Sitting in my office, coffee in hand, I scroll through various websites. In truth, I’m just looking for new or interesting articles that I’ve yet to see. However, I’ve been noticing a pattern and it’s not quite positive. There is a degree of pseudo-archaeology that sticks its ugly nose in. Now, the positive thing here is that this degree of disinformation and inaccurate representation does not apply to most articles that I have been seeing but it fluctuates depending on the website. Particularly on social media (mainly Facebook, Twitter, and Reddit) is where I see the highest degree of false or self-serving archaeology. I guess this shouldn’t be surprising as most of the articles I’ve seen like this come from those sites that post anything for sensationalism and reap that sweet, sweet ad revenue.
The point I’m trying to reach is that I’m seeing archaeology inaccurately represented and used for self-serving purposes more than I should. By no means am I the only person to notice or feel the need to write, perhaps vent, about this. Archaeology is not accurately represented in media, and this is the basis of my complaints. For media to pass along a message, it needs to be digestible for the average reader. Archaeologists, whether budding or professional, are not the average reader. It is not designed for us, but for the public audience. Where we want to know everything from methodology to data interpretation, this would make the average public audience glassy-eyed between the minute details, terminology, and the typical length of an article. It needs to get to the point while glamorizing various portions of the work to draw in the audience and keep their attention. Or, it needs to be done in a manner that serves a purpose beyond upping ad revenue.
You know, my most notable grievance come from media outlets that I have enjoyed for years, like the Travel and History channels. These outlets give archaeology a home in mainstream media outlets, but it becomes twisted and warped. Legitimate archaeology becomes intermixed with conspiracy theories, like the idea of ancient aliens. I think Dr. David S. Anderson spells this out clearly in his Washington Post article about “Legends of the Lost” stating:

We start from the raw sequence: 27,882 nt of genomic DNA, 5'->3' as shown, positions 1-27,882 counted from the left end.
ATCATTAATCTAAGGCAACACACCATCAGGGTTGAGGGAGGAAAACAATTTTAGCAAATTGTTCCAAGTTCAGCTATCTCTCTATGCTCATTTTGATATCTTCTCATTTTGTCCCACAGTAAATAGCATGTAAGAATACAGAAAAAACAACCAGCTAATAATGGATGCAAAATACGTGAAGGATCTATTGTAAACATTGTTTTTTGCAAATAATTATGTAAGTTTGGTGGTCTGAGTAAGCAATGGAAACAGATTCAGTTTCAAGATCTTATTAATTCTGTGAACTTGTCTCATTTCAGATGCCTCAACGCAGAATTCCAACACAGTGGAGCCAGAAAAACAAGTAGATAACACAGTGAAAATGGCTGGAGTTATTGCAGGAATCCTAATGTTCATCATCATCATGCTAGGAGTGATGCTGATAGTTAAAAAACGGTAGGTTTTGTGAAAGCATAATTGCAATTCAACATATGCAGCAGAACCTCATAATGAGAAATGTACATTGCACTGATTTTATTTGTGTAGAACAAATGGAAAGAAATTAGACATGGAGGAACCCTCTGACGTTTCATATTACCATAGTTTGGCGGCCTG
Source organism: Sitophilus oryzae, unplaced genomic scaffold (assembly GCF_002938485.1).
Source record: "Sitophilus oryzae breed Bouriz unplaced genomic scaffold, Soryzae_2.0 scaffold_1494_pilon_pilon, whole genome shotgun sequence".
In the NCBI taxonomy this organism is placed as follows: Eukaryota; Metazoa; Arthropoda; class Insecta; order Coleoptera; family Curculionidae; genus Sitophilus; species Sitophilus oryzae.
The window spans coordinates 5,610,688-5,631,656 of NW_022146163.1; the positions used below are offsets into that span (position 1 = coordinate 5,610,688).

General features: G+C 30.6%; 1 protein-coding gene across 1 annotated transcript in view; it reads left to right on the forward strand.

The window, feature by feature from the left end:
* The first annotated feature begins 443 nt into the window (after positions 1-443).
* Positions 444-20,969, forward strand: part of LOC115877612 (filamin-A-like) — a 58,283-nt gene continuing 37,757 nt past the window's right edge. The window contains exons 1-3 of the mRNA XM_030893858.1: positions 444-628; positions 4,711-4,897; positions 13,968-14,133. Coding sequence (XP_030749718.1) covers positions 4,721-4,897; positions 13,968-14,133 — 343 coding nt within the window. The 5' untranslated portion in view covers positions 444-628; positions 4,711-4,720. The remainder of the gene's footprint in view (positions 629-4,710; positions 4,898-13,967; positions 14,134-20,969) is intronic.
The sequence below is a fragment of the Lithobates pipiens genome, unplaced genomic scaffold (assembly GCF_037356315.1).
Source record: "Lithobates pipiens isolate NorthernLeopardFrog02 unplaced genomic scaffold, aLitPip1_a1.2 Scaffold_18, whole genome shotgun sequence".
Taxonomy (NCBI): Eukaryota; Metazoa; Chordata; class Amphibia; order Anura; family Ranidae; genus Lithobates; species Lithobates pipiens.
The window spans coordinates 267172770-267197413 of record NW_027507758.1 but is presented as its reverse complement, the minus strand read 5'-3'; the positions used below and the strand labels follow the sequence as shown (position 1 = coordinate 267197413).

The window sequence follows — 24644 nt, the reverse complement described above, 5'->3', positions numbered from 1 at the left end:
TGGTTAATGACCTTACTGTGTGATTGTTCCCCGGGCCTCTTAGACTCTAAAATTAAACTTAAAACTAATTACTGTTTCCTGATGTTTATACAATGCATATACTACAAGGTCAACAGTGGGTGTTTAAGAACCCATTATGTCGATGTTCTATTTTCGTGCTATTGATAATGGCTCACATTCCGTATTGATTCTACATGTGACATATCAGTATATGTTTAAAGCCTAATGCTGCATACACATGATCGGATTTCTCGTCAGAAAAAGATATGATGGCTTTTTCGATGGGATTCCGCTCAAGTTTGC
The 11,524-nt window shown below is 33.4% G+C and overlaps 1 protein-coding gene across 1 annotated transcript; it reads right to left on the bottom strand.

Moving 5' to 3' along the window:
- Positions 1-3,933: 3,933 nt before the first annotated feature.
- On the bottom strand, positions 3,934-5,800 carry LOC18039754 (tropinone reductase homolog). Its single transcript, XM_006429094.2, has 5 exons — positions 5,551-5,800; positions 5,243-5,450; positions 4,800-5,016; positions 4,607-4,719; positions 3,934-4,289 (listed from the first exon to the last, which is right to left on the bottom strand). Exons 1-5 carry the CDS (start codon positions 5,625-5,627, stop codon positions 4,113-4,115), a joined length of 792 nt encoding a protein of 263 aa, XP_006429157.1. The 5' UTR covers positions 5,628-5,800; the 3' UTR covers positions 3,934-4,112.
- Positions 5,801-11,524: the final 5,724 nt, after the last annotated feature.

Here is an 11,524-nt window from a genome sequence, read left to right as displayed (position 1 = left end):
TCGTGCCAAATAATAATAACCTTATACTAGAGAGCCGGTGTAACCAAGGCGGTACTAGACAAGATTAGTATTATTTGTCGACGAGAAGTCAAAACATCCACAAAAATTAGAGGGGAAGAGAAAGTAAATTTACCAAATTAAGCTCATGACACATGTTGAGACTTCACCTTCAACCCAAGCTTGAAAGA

“Legends of the Lost” often ends up in just such a place. (Megan) Fox, a Hollywood actress, is clear throughout the episodes that she wants to find evidence of myth and magic — and to show up the devotees of “hidebound academia.” To come to these conclusions, she is perfectly happy to make use of scholarly research that can fit into her narrative, but sadly most everything else is left out of the show.
Essentially, this is an example of media cherry-picking information to best suit their needs, and in this case the needs are sensationalism and viewership. Yes, this is far more entertaining for a typical audience but that doesn’t make this information correct by any means. I could complain about more shows like American Pickers (antique dealers with shop called Antique Archaeology), The Curse of Oak Island (glorified treasure hunting), Pawn Stars (with their history of dealing historical artifacts), Ancient Aliens (duh), and a fair few others. Frankly, these shows like to take the information that fits their story and make leaps that Evel Knievel couldn’t. Not all of them do, Pawn Stars and American Pickers try to give a brief history of material possessions, but that is how I see them.
I’d like to say that I’m upset by the way that archaeology is portrayed in the media, and to a degree I am, but it is not all bad. There are outlets that show archaeology for what it really is. There are hundreds of archaeology blogs, numerous documentaries, and even a few TV shows that do this. While I can’t vouch for the quality of every blog, documentary, show, book, magazine, publication, and whatever else but they do exist, and I hope those sources get picked up more by the general public. Will they? Maybe a few, but if it’s not made to entertain then the interest in it will probably be limited.